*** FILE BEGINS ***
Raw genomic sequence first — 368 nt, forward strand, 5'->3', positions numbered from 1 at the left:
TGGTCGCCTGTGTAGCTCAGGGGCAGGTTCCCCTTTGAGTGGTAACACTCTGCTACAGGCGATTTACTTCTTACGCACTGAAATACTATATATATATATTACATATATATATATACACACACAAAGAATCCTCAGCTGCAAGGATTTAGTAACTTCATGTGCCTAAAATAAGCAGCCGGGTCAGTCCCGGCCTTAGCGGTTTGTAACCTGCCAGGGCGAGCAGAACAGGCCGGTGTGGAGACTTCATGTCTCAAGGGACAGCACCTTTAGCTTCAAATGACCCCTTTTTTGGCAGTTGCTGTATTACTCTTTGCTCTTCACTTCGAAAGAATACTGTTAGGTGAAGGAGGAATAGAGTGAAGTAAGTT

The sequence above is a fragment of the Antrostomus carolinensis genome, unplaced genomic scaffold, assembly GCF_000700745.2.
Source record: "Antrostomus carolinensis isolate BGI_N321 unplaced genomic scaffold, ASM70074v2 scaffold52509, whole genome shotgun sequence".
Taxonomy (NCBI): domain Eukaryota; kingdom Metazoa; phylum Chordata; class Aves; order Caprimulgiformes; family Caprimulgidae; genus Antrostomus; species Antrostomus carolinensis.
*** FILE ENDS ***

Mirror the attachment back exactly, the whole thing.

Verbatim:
Raw genomic sequence first — 368 nt, forward strand, 5'->3', positions numbered from 1 at the left:
TGGTCGCCTGTGTAGCTCAGGGGCAGGTTCCCCTTTGAGTGGTAACACTCTGCTACAGGCGATTTACTTCTTACGCACTGAAATACTATATATATATATTACATATATATATATACACACACAAAGAATCCTCAGCTGCAAGGATTTAGTAACTTCATGTGCCTAAAATAAGCAGCCGGGTCAGTCCCGGCCTTAGCGGTTTGTAACCTGCCAGGGCGAGCAGAACAGGCCGGTGTGGAGACTTCATGTCTCAAGGGACAGCACCTTTAGCTTCAAATGACCCCTTTTTTGGCAGTTGCTGTATTACTCTTTGCTCTTCACTTCGAAAGAATACTGTTAGGTGAAGGAGGAATAGAGTGAAGTAAGTT

The sequence above is a fragment of the Antrostomus carolinensis genome, unplaced genomic scaffold, assembly GCF_000700745.2.
Source record: "Antrostomus carolinensis isolate BGI_N321 unplaced genomic scaffold, ASM70074v2 scaffold52509, whole genome shotgun sequence".
Taxonomy (NCBI): domain Eukaryota; kingdom Metazoa; phylum Chordata; class Aves; order Caprimulgiformes; family Caprimulgidae; genus Antrostomus; species Antrostomus carolinensis.